Cuba’s aspiration and action in use of nuclear energy for civil purposes go back to 1956 when an agreement on civil uses of atomic energy was signed with the United States. Even though this suggested a possibility of a future nuclear power plant operation this plan fell down the abyss as it was signed during the reign of Fulgencio Batista. He was overthrown just three years later. However, this did not stop Cuba’s development of nuclear power.
In 1967 Cuba found a new partner in the East, The Soviet Union. The two countries found common ground and the Soviet Union agreed to provide Cuba with a research reactor for teaching and experimental purposes. After they signed two treaties nine years later, the two countries came to an agreement and a plan to construct 12 nuclear reactors that would completely meet Cuba’s energy demands and then some. However, ultimately this project was reduced to only two power plants by the village of Juraquá. Once completed they would generate around 30% of Cuba’s energy needs.
The construction of the Juraquá plant was a challenge for both countries. It was to be the first Soviet-designed nuclear reactor built in the Western Hemisphere and on top of it all in tropical environment and conditions. A climate completely opposite of what the Soviets were used to back home. It was planned to have two VVER – 400 V318 nuclear power reactors, designed and developed previously in the Soviet Union. But this model was to be an improvement on the last one as it had an extra emergency core cooling system (ECCS) and was also going to have a full steel-lined concrete dome that would stop the releasing of any radioactive particle in case of an accident.
Construction work began in 1983 on the first reactor, and two years later on the second one. Both under the supervising eye of Castro’s son Fidel Castro Díaz-Balart, nicknamed Fidelito, who was a nuclear physicist whose Alma Mater was Moscow State University. It was estimated that the first reactor would be operational by 1993 but they were rescheduled for late 1995 or maybe even the first months of 1996. The collapse of the Soviet Union didn’t help matters. It completely disrupted construction, even though it was almost fully completed (estimated at around 97% civil construction), only 37% of the actual reactor equipment was in place, and no nuclear fuel at all was delivered by the Soviet Union. At the end of 1992, Fidel Castro announced that even though more than 1.1 billion dollars were already invested in the project, Cuba would be unable to meet further financial terms.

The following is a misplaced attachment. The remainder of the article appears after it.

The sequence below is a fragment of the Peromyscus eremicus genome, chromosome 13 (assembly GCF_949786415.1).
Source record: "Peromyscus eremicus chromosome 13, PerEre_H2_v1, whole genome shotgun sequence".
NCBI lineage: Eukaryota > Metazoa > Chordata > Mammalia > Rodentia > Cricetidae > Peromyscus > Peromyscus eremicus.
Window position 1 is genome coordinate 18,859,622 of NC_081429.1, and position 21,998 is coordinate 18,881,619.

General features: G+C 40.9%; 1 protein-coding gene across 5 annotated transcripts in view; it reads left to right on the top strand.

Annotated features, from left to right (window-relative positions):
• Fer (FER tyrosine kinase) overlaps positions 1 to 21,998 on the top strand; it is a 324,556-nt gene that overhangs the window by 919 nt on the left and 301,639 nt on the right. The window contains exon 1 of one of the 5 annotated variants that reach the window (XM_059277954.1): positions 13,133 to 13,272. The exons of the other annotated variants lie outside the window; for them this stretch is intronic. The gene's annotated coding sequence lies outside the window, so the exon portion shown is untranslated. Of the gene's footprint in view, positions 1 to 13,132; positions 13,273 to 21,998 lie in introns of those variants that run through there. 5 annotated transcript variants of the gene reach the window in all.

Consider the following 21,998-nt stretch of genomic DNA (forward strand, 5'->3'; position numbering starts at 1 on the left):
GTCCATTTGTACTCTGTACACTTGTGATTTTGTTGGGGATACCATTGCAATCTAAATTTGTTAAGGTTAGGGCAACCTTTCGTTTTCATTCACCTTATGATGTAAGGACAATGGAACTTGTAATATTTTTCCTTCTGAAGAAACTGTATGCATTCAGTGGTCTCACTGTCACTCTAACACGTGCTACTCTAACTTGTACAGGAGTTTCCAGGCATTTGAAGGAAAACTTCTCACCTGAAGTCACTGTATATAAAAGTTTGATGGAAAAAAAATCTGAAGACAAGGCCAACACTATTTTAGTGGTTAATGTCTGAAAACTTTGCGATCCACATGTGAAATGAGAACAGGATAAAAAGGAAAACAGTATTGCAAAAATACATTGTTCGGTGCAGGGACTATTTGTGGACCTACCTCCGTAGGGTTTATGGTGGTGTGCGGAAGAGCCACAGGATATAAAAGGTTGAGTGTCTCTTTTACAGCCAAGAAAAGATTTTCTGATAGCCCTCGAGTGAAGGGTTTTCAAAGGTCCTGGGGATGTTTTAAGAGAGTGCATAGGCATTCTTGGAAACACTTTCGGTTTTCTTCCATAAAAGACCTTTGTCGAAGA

An effort to resume construction and finish one of the reactors was done in 1995 by the now Russian Ministry of Atomic Energy. This plan included a third party financing and works. Estimates said that around 300 to 750 million dollars were needed to fully complete the one reactor. Cuba and Russia sought aid from Ansaldo, Siemens, and Électricité de France, but with no success, as all of these companies were under pressure from the United States and their Cuban embargo. In 1997, the president of Cuba, Fidel Castro, announced that Cuba was no longer at all interested in finishing the plant and other alternative energy solutions were considered.
Even though Russian President Vladimir Putin, upon his visit to Cuba in December 2000, offered to invest 800 million dollars so that the plant could be finished, Castro declined and once more stated that Cuba was no longer interested in nuclear energy. We can trace the final and complete abandonment of the nuclear plant project to this point.
In 2004 the main turbine that was implemented at the Juragua plant was taken out and moved to replace the damaged turbine at the thermoelectric plant at Guiteras. The site of Cuba’s failed and abandoned nuclear power plant is restricted for foreigners and left to deteriorate with no plans for its future.